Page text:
Truth be told, I have been a Windows user since the days of Windows 95, which is roughly about 10 years ago. I had no interest in understanding what Windows is all about until I went to university. My classmates had been the influence in making a more technology-conscious me. I cared more about how to fully utilize my PC, setup routers, use anti spywares-virus-adware, bittorrent and much more.
I know that there are many Windows XP users out there who don’t really understand the processes running on their PCs. Some of the processes may be spywares, collecting every keystroke that you make, just so that ‘they’ can steal your money from your accounts. So it is very important to understand common processes in the task manager’s list. Let’s look at mine.
Press Ctrl-Shift-Escape. Click on the ‘Processes’ tab.
That’s how a typical list look like. By looking at some of the process’s name, you may guess out the application. That’s good. But how about these 8 system processes?
- System Idle Process
alg.exe is a core process for Microsoft Windows Internet Connection sharing and Internet connection firewall. Obviously it’s important to maintain the internet connection and should not be ended manually. Try it only if you want to see problems pertaining to the internet connection.
csrss.exe is the main executable for the Microsoft Client/Server Runtime Server Subsystem that manages most graphical commands in Windows. Note that csrss.exe is very dangerous as attackers use it to access local computers from remote locations, stealing personal information such as passwords, internet banking login details and other vital personal data. One way to differentiate between legitimate and fake is to check the directory that csrss.exe is running from. You are safe if it runs from :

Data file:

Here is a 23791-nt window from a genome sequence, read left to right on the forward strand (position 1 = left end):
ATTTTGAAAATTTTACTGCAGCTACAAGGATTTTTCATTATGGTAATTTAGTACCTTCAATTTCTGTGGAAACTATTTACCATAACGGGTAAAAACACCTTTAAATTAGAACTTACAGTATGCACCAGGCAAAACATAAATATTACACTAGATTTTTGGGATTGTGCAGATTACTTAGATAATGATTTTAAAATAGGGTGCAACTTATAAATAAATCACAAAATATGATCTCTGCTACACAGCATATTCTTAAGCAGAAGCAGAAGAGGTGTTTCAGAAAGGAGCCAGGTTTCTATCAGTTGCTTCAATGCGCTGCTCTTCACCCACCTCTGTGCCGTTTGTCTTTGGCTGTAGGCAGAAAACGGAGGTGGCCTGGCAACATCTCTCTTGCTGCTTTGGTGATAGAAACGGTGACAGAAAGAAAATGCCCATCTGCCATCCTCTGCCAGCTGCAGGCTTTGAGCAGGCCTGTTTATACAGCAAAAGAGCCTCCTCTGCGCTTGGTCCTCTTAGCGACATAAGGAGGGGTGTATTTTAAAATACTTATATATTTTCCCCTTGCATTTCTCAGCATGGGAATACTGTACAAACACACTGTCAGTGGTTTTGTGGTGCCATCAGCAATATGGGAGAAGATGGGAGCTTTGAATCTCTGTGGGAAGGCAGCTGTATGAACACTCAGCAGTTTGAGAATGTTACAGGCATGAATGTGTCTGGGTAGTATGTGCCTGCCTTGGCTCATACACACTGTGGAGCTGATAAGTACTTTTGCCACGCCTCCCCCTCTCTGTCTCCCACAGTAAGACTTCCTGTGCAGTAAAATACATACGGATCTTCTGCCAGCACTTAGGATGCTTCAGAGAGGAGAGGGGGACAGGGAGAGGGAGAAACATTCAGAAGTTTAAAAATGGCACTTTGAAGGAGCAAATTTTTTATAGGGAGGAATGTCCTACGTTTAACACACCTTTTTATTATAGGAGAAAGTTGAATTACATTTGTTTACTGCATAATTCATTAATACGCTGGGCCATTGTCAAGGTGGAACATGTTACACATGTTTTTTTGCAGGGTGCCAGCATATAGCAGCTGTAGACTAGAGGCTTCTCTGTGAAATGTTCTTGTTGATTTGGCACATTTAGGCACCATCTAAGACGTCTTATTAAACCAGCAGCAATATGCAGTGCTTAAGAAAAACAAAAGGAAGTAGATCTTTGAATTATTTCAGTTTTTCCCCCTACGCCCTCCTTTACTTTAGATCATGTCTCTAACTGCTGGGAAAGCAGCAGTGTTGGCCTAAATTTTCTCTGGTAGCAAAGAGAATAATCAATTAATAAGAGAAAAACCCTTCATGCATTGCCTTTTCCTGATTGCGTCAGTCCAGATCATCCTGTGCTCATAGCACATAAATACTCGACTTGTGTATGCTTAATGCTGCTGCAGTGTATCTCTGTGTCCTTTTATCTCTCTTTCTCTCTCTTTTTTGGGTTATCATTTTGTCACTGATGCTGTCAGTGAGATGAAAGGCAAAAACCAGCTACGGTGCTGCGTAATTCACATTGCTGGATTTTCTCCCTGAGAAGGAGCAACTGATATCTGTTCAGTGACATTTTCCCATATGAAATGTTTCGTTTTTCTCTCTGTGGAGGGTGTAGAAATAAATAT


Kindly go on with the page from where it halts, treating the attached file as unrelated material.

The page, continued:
lsass.exe is a system process of the Microsoft Windows security mechanisms that specifically deals with local security and login policies. It manages the IP security policy and starts the IP security driver. Sensitive data like private keys are protected by lsass.exe to prevent unauthorized services, processes or users. All security information of local user accounts are protected by lsass.exe.
services.exe manager the operation of starting and stopping all services on the machine. It is responsible for automatic starting of services during start-up and stopping of services during shut-down. This service enables the machine to recognize and adapt itself to hardware changes with little user input. This service is important in maintaining the stability of the system.
smss stands for Session Manager Sub System. It’s main job is to create environment variables, start up the kernel and user modes of the Win32 subsystem, create virtual memory paging files and winlogon.exe.
The spooler service is responsible for managing spooled print/fax jobs. spoolsv.exe is not critical to the running of the system but should be terminated if you see high CPU usage even when you are not printing anything. Sometimes, jobs are stuck waiting in Microsoft Image Viewer.
This process is Microsoft’s Service Host Process. What it does is handle processes executed from DLLs. This process is important to maintain the stability and security of running the PC. It should never be ended or removed prematurely. Essential applications count on it.
100 – (total CPU usage) = System Idle process
This process measures the amount of unused CPU capacity. It runs silently in the background and monitors Windows’s processing bandwidth, occupied memory and the Windows virtual paging file. This process CANNOT be terminated.
The best is to scan your PC to identify ALL processes that should and should not be running in your PC. ProcessLibrary has done a good job in coming out with their lightweight, easy-to-use, free process scanner. After scanning my system, it listed out clearly the task functions of each process in my PC. Good stuff.
Search and identify your system processes